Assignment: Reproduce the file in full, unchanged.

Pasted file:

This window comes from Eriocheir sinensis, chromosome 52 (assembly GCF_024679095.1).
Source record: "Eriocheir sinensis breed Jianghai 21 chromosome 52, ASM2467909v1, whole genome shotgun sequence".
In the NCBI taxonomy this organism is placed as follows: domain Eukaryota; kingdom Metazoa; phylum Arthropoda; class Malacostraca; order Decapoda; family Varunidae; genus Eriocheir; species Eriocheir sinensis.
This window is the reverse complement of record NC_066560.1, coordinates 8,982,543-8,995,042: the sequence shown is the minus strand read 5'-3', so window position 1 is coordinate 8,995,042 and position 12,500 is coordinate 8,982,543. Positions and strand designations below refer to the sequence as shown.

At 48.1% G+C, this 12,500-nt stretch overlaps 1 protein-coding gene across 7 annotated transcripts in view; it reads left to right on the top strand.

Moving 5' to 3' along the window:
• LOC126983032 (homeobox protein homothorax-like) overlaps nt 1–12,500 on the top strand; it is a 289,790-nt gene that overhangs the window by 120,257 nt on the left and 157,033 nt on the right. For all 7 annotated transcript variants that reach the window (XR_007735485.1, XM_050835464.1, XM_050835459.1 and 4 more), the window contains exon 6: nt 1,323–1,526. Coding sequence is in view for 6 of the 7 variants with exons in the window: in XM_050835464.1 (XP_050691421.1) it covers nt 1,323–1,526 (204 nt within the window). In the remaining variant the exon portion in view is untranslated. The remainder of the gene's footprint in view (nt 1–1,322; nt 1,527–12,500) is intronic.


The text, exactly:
This window comes from Eriocheir sinensis, chromosome 52 (assembly GCF_024679095.1).
Source record: "Eriocheir sinensis breed Jianghai 21 chromosome 52, ASM2467909v1, whole genome shotgun sequence".
In the NCBI taxonomy this organism is placed as follows: domain Eukaryota; kingdom Metazoa; phylum Arthropoda; class Malacostraca; order Decapoda; family Varunidae; genus Eriocheir; species Eriocheir sinensis.
This window is the reverse complement of record NC_066560.1, coordinates 8,982,543-8,995,042: the sequence shown is the minus strand read 5'-3', so window position 1 is coordinate 8,995,042 and position 12,500 is coordinate 8,982,543. Positions and strand designations below refer to the sequence as shown.

At 48.1% G+C, this 12,500-nt stretch overlaps 1 protein-coding gene across 7 annotated transcripts in view; it reads left to right on the top strand.

Moving 5' to 3' along the window:
• LOC126983032 (homeobox protein homothorax-like) overlaps nt 1–12,500 on the top strand; it is a 289,790-nt gene that overhangs the window by 120,257 nt on the left and 157,033 nt on the right. For all 7 annotated transcript variants that reach the window (XR_007735485.1, XM_050835464.1, XM_050835459.1 and 4 more), the window contains exon 6: nt 1,323–1,526. Coding sequence is in view for 6 of the 7 variants with exons in the window: in XM_050835464.1 (XP_050691421.1) it covers nt 1,323–1,526 (204 nt within the window). In the remaining variant the exon portion in view is untranslated. The remainder of the gene's footprint in view (nt 1–1,322; nt 1,527–12,500) is intronic.